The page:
Today’s astronauts orbiting close to Earth are protected from most space radiation by our planet’s atmosphere and magnetic field.
In future, astronaut missions are planned to Mars and beyond. But heading farther out to space would increase crews’ radiation exposure, not just from the charged particles expelled by our own Sun but also the heavy ions thrown out by the rest of the cosmos, known as ‘galactic cosmic radiation’.
Concern is greatest around the 1% of cosmic radiation nuclei the size of an iron atom or more – known as ‘high-ionising high-energy particles’ or HZE for short.
Accelerated close to light speed by magnetic fields as they cross the Universe, HZEs can slice right through DNA. The most serious class of damage is termed ‘double-strand breaks’, leading to loss of genetic information and potentially triggering cancer
“However cells do have an ability to repair double-strand breaks, and this is what we want to study,” explains Yassen Abbas, a young graduate trainee at ESA’s Life, Physical Science and Life Support Laboratory.
“The aim is to follow the repair process in real time; the cells we are using have a marker which will express a dedicated fluorescent fusion protein, allowing us to monitor the formation of DNA repair.”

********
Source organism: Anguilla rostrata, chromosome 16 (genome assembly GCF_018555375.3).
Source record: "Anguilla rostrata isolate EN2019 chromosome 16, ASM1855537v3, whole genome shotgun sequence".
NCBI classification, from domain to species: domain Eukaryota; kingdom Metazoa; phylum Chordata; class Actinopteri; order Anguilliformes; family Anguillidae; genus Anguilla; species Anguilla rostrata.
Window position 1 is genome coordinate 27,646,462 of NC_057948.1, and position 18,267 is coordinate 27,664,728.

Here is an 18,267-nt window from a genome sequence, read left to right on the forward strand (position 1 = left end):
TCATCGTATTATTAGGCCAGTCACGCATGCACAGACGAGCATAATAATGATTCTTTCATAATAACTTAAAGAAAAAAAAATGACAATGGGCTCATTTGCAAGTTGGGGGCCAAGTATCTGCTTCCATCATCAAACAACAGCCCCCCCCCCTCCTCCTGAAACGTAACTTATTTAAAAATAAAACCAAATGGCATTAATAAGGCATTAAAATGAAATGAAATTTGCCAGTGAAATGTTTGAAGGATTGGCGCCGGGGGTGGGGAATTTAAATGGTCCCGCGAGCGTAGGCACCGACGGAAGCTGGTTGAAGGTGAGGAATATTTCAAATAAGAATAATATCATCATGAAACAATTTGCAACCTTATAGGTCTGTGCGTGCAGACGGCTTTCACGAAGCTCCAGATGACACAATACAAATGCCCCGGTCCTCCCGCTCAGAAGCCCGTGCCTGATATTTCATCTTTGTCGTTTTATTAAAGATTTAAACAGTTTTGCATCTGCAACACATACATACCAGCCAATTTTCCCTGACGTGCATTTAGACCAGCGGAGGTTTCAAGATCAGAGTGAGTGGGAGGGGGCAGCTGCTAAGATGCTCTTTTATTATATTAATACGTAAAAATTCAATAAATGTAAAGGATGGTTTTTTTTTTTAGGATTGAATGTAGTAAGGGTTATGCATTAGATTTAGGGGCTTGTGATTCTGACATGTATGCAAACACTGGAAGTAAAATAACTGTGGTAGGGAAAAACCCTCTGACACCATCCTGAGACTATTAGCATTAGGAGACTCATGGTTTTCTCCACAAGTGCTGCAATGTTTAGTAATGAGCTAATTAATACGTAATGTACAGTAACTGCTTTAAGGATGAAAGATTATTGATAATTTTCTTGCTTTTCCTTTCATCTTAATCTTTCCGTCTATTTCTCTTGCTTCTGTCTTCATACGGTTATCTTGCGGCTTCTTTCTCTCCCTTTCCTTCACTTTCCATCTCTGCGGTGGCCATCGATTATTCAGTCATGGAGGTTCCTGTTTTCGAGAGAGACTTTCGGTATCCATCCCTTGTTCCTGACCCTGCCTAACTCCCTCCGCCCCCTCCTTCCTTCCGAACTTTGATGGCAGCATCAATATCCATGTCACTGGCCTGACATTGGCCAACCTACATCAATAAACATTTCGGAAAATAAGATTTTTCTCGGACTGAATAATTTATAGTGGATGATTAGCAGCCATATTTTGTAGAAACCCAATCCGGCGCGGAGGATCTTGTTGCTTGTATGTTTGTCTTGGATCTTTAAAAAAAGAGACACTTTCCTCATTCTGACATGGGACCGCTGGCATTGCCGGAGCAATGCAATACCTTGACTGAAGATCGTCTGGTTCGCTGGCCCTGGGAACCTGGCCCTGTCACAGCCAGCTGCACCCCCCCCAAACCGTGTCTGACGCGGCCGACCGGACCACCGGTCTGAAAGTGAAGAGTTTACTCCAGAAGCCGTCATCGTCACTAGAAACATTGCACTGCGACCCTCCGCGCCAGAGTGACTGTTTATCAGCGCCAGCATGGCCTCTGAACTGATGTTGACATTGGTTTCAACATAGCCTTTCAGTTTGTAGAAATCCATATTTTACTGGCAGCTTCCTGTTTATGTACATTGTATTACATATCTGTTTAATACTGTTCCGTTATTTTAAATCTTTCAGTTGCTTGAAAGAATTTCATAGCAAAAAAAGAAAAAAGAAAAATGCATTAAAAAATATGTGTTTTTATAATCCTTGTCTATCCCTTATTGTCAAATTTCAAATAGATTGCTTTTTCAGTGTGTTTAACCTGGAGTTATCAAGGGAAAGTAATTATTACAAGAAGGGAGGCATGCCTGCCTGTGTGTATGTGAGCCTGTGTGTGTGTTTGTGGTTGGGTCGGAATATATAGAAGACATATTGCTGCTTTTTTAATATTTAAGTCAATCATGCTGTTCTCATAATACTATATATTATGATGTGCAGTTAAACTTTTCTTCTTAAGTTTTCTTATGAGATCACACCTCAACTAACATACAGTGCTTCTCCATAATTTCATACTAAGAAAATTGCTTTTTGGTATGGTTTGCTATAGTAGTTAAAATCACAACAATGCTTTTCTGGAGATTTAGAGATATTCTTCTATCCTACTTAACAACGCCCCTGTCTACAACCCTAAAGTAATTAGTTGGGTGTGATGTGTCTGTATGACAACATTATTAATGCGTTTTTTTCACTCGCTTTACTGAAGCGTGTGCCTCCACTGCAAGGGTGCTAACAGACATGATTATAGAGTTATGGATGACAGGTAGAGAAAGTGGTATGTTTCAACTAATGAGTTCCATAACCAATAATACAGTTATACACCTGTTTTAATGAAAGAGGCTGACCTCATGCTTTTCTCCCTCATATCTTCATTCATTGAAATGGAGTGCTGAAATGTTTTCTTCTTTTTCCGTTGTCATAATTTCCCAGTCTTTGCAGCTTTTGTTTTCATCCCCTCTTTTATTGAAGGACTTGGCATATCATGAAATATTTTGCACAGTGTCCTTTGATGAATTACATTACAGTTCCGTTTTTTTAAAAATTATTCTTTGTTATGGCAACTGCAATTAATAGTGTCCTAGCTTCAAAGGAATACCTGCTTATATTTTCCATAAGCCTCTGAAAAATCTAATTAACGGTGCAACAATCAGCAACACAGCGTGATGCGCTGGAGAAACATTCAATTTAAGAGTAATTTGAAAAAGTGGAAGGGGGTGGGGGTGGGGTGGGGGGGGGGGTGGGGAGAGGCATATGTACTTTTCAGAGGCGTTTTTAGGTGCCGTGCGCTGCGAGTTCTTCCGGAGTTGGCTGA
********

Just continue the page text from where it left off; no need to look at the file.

The test subjects are osteosarcoma cells – a type of bone cancer – that have been selected because of their rapid growth characteristics. “The more cells per sample, the higher the chance of observing a radiation event,” adds Yassen.
The proposed experiment would include a camera to trace the progress of the repair process, returning images to the ground in real time.
But this isn’t an experiment that can be done on the International Space Station, or anywhere else in low-Earth orbit. Instead the proposed payload will have to be placed in deep space, while also keeping the cell samples alive and comfortable.
Yassen has been working on the practicalities of achieving this on a fully automated basis.
He adds: “At one time we were planning to fly as a passenger on ESA’s now-cancelled Lunar Lander. As an alternative, missions to other deep-space destinations could be considered, or else a dedicated CubeSat.”